Warren Buffett’ s “One-Dollar” metric


Warren Buffett’ s “One-Dollar” metric

One of the key metrics that Warren Buffett evaluates in any business decision is ‘One-Dollar’ measure, which is found in Hagstrom’s “The Warren Buffett Way”

The theory explains that for every dollar of retained earnings that a company holds and doesn’t pay out in dividends, how much was created in market value.

This is an excellent measure of how to judge how strong a company really is.

I tried to come up with an example using Asian Paints stock for the period 2000 to 2012

Following Bonus shares were issued by Asian Paints during this period
28/05/2003             1 : 2
30/05/2000             3 : 5

N.P – Net Profit
Div – Dividend
R.E – Retained Earnings – taken as Net profit – Dividend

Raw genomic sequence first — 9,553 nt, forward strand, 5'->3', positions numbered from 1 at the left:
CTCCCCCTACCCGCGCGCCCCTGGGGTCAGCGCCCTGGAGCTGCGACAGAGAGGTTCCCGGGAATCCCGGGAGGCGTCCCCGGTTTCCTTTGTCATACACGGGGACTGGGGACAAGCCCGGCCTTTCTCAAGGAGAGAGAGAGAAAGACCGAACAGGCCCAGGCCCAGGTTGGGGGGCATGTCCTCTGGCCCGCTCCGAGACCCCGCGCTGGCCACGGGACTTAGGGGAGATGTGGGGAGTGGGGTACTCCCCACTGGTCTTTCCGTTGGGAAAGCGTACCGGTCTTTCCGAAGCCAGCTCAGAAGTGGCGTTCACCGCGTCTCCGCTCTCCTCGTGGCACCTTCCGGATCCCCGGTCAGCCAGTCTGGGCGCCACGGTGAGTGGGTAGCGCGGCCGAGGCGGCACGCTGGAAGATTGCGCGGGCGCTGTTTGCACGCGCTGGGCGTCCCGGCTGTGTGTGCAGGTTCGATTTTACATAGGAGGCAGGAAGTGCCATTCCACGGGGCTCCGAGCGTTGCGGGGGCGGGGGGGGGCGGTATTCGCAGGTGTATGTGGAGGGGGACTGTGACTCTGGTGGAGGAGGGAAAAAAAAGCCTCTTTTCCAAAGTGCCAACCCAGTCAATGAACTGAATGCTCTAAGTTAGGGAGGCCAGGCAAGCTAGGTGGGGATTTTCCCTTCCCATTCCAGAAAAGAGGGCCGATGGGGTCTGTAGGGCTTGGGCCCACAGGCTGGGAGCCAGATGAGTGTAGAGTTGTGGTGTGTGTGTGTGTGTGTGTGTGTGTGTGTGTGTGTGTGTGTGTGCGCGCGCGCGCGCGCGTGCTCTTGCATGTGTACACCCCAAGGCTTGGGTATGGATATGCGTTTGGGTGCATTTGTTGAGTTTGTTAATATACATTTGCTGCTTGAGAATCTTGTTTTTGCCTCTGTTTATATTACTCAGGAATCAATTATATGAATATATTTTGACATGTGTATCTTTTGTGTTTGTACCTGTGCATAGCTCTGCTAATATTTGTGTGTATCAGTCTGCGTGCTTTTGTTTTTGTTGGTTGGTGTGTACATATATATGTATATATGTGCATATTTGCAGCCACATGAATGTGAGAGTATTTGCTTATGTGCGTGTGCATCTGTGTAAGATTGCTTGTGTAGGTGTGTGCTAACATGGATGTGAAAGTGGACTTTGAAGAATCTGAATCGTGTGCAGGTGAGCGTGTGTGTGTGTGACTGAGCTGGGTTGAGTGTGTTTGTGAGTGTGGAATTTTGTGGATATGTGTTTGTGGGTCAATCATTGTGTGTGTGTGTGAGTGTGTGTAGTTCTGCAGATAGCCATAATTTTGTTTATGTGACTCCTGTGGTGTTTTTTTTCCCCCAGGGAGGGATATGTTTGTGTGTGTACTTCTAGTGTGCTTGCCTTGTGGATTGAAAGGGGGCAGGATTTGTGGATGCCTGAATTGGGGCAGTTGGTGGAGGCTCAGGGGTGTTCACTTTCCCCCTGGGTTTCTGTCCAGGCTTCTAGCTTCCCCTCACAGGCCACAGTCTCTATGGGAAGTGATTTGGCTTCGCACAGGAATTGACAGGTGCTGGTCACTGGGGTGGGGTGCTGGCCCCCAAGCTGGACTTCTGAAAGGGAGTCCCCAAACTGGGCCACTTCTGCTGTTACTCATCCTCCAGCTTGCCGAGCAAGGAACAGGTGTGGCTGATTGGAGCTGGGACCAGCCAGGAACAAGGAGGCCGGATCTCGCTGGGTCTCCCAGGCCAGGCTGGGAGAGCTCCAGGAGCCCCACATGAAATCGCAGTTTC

M.C – Market Cap (Taken the highest share price of the year * # of shares in that year)

 All numbers are in crores (source – moneycontrol.com)

Year

N.P

Div

R.E

M.C

2000

97.34

40.12

57.22

1,435.00

2001

106.39

44.93

61.46

2002

115.33

57.77

57.56

2003

142.01

70.61

71.40

2004

147.79

81.53

66.26

2005

173.48

91.13

82.35

2006

187.81

119.90

67.91

2007

272.05

124.70

147.35

2008

375.20

163.06

212.14

2009

362.36

167.86

194.50

2010

774.50

258.98

515.52

2011

775.15

306.94

468.21

2012

958.39

383.69

574.70

43,139.00

TOTAL

4,487.80

1,911.22

2,576.58

Total retained earnings from 2000 to 2012 = 2576.58

Total increase in market cap from 2000 to 2012 = 41704.00 approx

Every rupee of retained earnings is equal to = 41704.00 / 2576.58 = 16.185

So instead of paying out as dividend to shareholders, Asian Paints has generated a value of 16.185 for each rupee retained.

Hence, from this metric point of view, Asian Paints as a company is truly a Wealth Generator for investors.

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